The NYSE Invisible Order That Ain’t Invisible!


It’s been a while since we did an order-type note, so we are due!

In Adam Sandler’s cinematic masterpiece Big Daddy, Cole Sprouse is the young actor who plays the role of Julian “Frankenstein” McGrath. Of course you remember this character; Julian is the little boy living with Adam Sandler, who learns how to trip skaters in Central Park, as well as overcome fear in general. How does Julian do that? He uses special glasses that Sonny (Adam Sandler) gave him that makes him “invisible.”

Of course Julian is not really invisible when he wears those glasses, just as an institutional hidden order is not really invisible on the NYSE.

(Wait what? What did you just say, Themis?)

Yes, that’s right. While we have written to you in the past about hidden orders that are often not really hidden, and how reserve book executions often get tied back to a parent order ID, visible on direct feeds (still the case on ARCA), today we point out a more recent example.

NYSE has been offering a way for some of your orders to be visible to savvy traders, even though NYSE advertised them as hidden. They have been doing this since 2008, under their Rule 13.

How NYSE Pegged Orders Work

Under the current Rule 13 NYSE allows pegged orders based on a PBBO (protected best bid and offer). For example, in a stock that was $20.00 bid and $20.05 offered, a pegged buy order would peg to the “best-priced available interest”. For a buy order, a reasonable person or exchange member would assume that a pegged buy order would display at $20.00. Prior to 2008 this actually is how pegged orders worked on NYSE. Fast-forward to 2008; NYSE introduced its Non-Displayed Reserve Order (think hidden).  NYSE’s pegged order was reading that hidden order as “best available interest”, and pegging to it, instead of pegging to the “best available displayed interest”.

An investor or trader (let’s call them Trader1) could therefore place a midpoint hidden order, or even a hidden order with a limit inside the PBBO. Perhaps your institutional VWAP or Target-The-Close algo would be such a trader, and perhaps it might enter such a hidden limit order to buy stock at $20.02.

Now, imagine Trader2, a savvy short term trader, who understood that NYSE’s pegged orders were pegging to hidden order flow. Trader2 could enter a pegged buy order, and on its direct feed see that its own pegged buy order was pegged to buy interest that was different than the displayed buy interest. Trader2, upon then learning that there was hidden buy interest in between the spread – and likely institutional buy interest, might take the offer ahead of that interest, and move the stock higher.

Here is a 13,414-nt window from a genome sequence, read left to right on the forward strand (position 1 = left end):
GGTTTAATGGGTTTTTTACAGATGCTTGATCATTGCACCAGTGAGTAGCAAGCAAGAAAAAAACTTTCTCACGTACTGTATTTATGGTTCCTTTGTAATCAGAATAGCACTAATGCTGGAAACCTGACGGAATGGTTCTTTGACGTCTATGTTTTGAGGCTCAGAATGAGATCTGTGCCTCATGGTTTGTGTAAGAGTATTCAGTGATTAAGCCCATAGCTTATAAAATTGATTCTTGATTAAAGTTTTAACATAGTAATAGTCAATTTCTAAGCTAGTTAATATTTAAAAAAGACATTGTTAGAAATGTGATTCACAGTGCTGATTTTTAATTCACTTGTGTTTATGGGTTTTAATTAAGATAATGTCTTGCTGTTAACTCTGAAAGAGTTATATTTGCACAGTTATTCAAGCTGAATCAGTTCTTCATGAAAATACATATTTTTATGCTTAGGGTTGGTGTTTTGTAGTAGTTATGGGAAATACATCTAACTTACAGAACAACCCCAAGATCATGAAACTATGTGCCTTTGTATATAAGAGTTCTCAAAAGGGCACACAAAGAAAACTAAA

How an Institutional Trader Might be Harmed

 It is estimated that as much as half the institutional algos in the marketplace every day are VWAP algos. They execute typically using limit orders and midpoint hidden orders in dark pools and exchanges (like NYSE) throughout the day. These algos become particularly active at the end of the day, when more volume takes place.

Imagine that savvy traders (like Trader2) can continually enter and cancel pegged orders on NYSE, and see whether their own pegged orders were pegging to interest that was hidden – pre trade. Imagine that when they find such interest they can buy stock ahead of the interest, and sell it back to them over and over again – Wash-Rinse-Repeat.

Or, put simply in NYSE’s own words:

 The Exchange has asked the Commission to waive the 30-day operative delay so that the proposal may become operative immediately upon filing. The Exchange asserts that such a waiver is consistent with the protection of investors and the public interest because it would permit the Exchange to implement the proposed change as soon as the technology supporting the change is available, because it would respond to the Commission concerns that the current rule could potentially allow the user of pegging interest to ascertain the presence of hidden liquidity, and because it would provide transparency regarding the pegging functionality.


NYSE is Correcting the “Loophole” Very Soon